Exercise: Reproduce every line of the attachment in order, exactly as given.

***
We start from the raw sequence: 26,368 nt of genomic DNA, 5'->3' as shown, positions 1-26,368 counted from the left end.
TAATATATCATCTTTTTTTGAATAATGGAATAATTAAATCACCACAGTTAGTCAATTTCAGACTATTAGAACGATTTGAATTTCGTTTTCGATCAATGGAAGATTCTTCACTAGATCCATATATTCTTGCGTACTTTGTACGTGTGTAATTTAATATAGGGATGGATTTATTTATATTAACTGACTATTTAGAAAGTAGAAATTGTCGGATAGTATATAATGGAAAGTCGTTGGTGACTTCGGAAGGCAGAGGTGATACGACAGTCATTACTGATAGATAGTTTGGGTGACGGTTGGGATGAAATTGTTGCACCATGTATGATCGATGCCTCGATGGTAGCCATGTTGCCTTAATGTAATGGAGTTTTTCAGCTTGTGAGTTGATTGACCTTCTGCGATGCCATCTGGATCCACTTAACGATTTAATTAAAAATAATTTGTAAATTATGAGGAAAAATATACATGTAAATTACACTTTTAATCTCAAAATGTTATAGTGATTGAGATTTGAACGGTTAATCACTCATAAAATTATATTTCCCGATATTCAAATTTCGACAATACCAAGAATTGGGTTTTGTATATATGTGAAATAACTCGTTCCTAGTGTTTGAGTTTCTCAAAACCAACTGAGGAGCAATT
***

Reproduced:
We start from the raw sequence: 26,368 nt of genomic DNA, 5'->3' as shown, positions 1-26,368 counted from the left end.
TAATATATCATCTTTTTTTGAATAATGGAATAATTAAATCACCACAGTTAGTCAATTTCAGACTATTAGAACGATTTGAATTTCGTTTTCGATCAATGGAAGATTCTTCACTAGATCCATATATTCTTGCGTACTTTGTACGTGTGTAATTTAATATAGGGATGGATTTATTTATATTAACTGACTATTTAGAAAGTAGAAATTGTCGGATAGTATATAATGGAAAGTCGTTGGTGACTTCGGAAGGCAGAGGTGATACGACAGTCATTACTGATAGATAGTTTGGGTGACGGTTGGGATGAAATTGTTGCACCATGTATGATCGATGCCTCGATGGTAGCCATGTTGCCTTAATGTAATGGAGTTTTTCAGCTTGTGAGTTGATTGACCTTCTGCGATGCCATCTGGATCCACTTAACGATTTAATTAAAAATAATTTGTAAATTATGAGGAAAAATATACATGTAAATTACACTTTTAATCTCAAAATGTTATAGTGATTGAGATTTGAACGGTTAATCACTCATAAAATTATATTTCCCGATATTCAAATTTCGACAATACCAAGAATTGGGTTTTGTATATATGTGAAATAACTCGTTCCTAGTGTTTGAGTTTCTCAAAACCAACTGAGGAGCAATT